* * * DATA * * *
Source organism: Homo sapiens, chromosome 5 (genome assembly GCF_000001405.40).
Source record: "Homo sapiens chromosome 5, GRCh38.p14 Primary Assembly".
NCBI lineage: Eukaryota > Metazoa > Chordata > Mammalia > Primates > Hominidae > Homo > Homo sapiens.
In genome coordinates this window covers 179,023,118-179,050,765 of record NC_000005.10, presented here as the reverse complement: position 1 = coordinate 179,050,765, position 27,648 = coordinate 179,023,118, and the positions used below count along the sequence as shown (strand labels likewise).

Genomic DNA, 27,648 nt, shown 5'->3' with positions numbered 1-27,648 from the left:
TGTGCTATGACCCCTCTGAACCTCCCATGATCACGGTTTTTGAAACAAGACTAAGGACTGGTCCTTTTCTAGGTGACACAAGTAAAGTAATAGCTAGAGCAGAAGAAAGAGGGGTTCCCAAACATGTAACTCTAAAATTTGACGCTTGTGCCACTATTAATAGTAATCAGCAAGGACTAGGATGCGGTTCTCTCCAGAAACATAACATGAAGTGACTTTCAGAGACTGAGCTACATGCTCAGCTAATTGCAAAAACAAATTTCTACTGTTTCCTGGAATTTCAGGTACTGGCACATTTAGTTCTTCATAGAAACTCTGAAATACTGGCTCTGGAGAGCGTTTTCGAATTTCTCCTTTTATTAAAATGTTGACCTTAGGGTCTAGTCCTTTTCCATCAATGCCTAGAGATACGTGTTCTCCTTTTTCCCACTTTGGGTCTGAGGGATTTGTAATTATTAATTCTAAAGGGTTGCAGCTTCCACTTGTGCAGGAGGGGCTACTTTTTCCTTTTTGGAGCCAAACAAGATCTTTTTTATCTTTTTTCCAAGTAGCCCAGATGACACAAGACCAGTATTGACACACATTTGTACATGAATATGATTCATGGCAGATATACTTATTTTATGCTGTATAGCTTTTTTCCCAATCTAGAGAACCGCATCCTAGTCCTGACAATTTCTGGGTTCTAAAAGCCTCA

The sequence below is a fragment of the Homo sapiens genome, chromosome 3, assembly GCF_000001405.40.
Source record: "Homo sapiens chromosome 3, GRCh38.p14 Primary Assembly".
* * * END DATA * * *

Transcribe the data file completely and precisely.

Source organism: Homo sapiens, chromosome 5 (genome assembly GCF_000001405.40).
Source record: "Homo sapiens chromosome 5, GRCh38.p14 Primary Assembly".
NCBI lineage: Eukaryota > Metazoa > Chordata > Mammalia > Primates > Hominidae > Homo > Homo sapiens.
In genome coordinates this window covers 179,023,118-179,050,765 of record NC_000005.10, presented here as the reverse complement: position 1 = coordinate 179,050,765, position 27,648 = coordinate 179,023,118, and the positions used below count along the sequence as shown (strand labels likewise).

Genomic DNA, 27,648 nt, shown 5'->3' with positions numbered 1-27,648 from the left:
TGTGCTATGACCCCTCTGAACCTCCCATGATCACGGTTTTTGAAACAAGACTAAGGACTGGTCCTTTTCTAGGTGACACAAGTAAAGTAATAGCTAGAGCAGAAGAAAGAGGGGTTCCCAAACATGTAACTCTAAAATTTGACGCTTGTGCCACTATTAATAGTAATCAGCAAGGACTAGGATGCGGTTCTCTCCAGAAACATAACATGAAGTGACTTTCAGAGACTGAGCTACATGCTCAGCTAATTGCAAAAACAAATTTCTACTGTTTCCTGGAATTTCAGGTACTGGCACATTTAGTTCTTCATAGAAACTCTGAAATACTGGCTCTGGAGAGCGTTTTCGAATTTCTCCTTTTATTAAAATGTTGACCTTAGGGTCTAGTCCTTTTCCATCAATGCCTAGAGATACGTGTTCTCCTTTTTCCCACTTTGGGTCTGAGGGATTTGTAATTATTAATTCTAAAGGGTTGCAGCTTCCACTTGTGCAGGAGGGGCTACTTTTTCCTTTTTGGAGCCAAACAAGATCTTTTTTATCTTTTTTCCAAGTAGCCCAGATGACACAAGACCAGTATTGACACACATTTGTACATGAATATGATTCATGGCAGATATACTTATTTTATGCTGTATAGCTTTTTTCCCAATCTAGAGAACCGCATCCTAGTCCTGACAATTTCTGGGTTCTAAAAGCCTCA

The sequence below is a fragment of the Homo sapiens genome, chromosome 3, assembly GCF_000001405.40.
Source record: "Homo sapiens chromosome 3, GRCh38.p14 Primary Assembly".